Canoes have always functioned as a mode of transportation, but they were first seen in a sport in 1869 when Scottish John MacGregor organized the first competitive canoe race. Sprint Canoeing's first governing body was founded in 1924, and the sport made its Olympic debut 12 years later, in the 1936 Olympic Games held in Berlin, with only men's events. Women started competing in sprint canoeing in the 1948 Olympic Games. Sprint Canoeing's new governing body is called the ICF (International Canoeing Federation).
Like all other racing sports, the goal of sprint canoeing is fairly straightforward, to cross the finish line first. Boats are positioned side by side in lanes, which players must remain inside. Athletes have to stay still until the race starts; if an athlete starts paddling before that, they are committing a false start and can be disqualified. Competitions are divided into several races, called heats, which eventually lead the best athletes or teams to a final race for the win.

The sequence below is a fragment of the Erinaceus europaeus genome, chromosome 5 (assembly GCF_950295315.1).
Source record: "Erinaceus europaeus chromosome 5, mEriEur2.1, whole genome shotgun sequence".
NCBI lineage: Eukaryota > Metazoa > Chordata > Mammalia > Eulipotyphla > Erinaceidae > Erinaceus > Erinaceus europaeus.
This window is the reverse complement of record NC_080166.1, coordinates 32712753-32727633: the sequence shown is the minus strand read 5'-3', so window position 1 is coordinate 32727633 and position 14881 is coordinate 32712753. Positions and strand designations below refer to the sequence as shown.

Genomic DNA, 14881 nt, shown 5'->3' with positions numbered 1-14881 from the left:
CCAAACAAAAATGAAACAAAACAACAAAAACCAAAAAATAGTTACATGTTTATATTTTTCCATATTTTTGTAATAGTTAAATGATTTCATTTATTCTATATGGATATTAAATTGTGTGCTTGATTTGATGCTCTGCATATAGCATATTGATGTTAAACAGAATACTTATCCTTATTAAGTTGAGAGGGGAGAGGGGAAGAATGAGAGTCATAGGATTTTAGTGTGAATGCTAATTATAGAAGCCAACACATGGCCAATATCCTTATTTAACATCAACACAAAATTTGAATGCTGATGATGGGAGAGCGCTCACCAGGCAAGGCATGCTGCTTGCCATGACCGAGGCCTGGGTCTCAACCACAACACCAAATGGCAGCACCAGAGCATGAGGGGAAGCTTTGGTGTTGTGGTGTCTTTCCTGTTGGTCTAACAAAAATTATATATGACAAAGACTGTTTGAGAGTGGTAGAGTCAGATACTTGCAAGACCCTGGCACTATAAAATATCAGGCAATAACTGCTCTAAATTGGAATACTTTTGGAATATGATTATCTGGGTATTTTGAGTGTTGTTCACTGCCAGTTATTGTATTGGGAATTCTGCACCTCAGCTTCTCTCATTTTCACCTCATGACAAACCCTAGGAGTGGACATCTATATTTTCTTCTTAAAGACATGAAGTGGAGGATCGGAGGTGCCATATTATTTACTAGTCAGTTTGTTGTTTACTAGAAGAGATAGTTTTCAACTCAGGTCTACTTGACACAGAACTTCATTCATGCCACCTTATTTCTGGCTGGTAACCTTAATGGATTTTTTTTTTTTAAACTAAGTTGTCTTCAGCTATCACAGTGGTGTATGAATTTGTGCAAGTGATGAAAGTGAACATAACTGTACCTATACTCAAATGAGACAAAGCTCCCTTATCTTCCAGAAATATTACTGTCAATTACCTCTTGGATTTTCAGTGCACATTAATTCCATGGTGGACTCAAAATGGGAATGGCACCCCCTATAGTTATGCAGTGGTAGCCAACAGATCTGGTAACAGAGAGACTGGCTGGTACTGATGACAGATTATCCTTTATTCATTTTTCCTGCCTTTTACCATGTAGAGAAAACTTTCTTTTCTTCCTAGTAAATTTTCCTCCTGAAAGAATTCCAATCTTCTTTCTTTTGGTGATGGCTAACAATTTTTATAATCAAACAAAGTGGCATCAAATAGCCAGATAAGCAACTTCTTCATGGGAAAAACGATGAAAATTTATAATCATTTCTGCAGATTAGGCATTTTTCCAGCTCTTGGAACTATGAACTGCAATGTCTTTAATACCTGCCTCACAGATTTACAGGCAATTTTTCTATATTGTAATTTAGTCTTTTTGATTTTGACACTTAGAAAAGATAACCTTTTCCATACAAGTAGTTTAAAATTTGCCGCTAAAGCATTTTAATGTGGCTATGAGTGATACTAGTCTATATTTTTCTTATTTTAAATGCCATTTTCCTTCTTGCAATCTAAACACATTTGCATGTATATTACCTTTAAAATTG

Sprint canoeing races are categorized by distance, type of boat, and the number of paddlers. Races are 200, 500, 1000, or 5000 meters long. They can have one athlete or teams of two or four in a boat, who can be in either a canoe or a kayak. Those characteristics also determine how a category is named. For example, a category called K-1M 500, it means it is a kayak category, with one male athlete, and it is 500 meters long.
Canoes and kayaks differ in the number of blades in their paddles, and position used to paddle. Athletes who compete in canoes use single-bladed paddles and paddle in a striding position. Athletes who compete in kayak categories use double-bladed paddles and paddle in a sitting position. Since both boats are very unstable, the water must be flat for a race to happen.
Sprint canoeing is an entertaining sport to watch, given the simplicity of the rules, and the fast pace. It's also very physically demanding from those who practice it.